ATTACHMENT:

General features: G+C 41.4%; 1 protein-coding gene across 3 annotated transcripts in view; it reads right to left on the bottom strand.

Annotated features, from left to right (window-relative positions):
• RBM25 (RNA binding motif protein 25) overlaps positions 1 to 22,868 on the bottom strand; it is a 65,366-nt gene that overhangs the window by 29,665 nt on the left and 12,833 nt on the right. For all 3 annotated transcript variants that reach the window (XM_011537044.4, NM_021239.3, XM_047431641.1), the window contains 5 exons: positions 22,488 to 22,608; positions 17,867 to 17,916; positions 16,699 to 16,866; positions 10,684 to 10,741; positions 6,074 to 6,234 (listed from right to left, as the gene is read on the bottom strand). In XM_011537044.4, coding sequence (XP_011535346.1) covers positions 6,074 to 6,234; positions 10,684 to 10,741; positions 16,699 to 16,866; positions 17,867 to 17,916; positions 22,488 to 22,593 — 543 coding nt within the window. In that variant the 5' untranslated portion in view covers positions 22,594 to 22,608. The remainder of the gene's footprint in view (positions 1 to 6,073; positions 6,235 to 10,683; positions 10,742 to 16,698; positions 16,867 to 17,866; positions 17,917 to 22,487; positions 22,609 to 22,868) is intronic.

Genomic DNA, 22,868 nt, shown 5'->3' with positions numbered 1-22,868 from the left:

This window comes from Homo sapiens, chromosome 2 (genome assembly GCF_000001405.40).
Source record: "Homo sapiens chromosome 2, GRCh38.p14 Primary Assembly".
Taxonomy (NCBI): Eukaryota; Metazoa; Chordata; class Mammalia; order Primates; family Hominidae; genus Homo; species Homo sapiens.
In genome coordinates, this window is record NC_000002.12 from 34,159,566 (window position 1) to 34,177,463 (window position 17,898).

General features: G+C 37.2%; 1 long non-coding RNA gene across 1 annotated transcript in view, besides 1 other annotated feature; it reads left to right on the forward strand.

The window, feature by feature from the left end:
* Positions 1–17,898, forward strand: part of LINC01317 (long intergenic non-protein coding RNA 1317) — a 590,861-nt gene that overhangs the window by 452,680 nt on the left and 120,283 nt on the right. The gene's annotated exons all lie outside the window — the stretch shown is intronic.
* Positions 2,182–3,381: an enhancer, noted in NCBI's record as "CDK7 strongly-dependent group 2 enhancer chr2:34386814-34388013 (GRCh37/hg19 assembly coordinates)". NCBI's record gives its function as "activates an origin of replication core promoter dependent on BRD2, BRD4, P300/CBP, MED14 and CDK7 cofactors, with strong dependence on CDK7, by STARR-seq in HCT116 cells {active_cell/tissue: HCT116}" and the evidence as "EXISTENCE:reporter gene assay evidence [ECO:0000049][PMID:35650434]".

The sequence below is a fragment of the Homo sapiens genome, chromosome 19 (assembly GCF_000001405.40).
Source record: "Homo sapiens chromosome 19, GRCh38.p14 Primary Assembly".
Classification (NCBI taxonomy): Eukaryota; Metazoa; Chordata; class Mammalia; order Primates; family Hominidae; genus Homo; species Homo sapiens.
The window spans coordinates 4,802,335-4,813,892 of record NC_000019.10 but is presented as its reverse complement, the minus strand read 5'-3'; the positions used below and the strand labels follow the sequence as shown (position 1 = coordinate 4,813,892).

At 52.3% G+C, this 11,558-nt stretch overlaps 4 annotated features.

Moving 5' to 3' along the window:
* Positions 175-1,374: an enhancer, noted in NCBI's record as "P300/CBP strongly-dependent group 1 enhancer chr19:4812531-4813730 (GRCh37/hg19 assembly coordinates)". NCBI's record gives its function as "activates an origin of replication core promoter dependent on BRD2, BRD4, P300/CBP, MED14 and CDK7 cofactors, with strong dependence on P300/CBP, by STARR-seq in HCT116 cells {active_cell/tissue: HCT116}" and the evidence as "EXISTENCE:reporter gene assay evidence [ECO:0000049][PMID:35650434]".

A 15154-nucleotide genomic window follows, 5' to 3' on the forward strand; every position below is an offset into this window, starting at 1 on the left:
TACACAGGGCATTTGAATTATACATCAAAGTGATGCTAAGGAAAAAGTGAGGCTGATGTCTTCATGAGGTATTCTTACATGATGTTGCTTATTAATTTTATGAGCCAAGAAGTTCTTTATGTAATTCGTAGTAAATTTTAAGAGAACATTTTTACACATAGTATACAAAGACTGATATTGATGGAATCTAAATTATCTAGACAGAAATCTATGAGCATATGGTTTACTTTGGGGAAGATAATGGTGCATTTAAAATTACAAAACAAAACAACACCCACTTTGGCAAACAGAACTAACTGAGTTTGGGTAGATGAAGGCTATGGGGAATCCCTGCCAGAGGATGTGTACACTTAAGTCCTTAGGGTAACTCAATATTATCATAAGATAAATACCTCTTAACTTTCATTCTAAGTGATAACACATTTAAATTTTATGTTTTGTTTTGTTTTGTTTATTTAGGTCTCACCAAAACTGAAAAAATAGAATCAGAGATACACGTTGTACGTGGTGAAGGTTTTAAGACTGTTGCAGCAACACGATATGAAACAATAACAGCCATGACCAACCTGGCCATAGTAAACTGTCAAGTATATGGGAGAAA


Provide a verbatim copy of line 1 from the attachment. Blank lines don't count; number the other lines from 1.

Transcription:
General features: G+C 41.4%; 1 protein-coding gene across 3 annotated transcripts in view; it reads right to left on the bottom strand.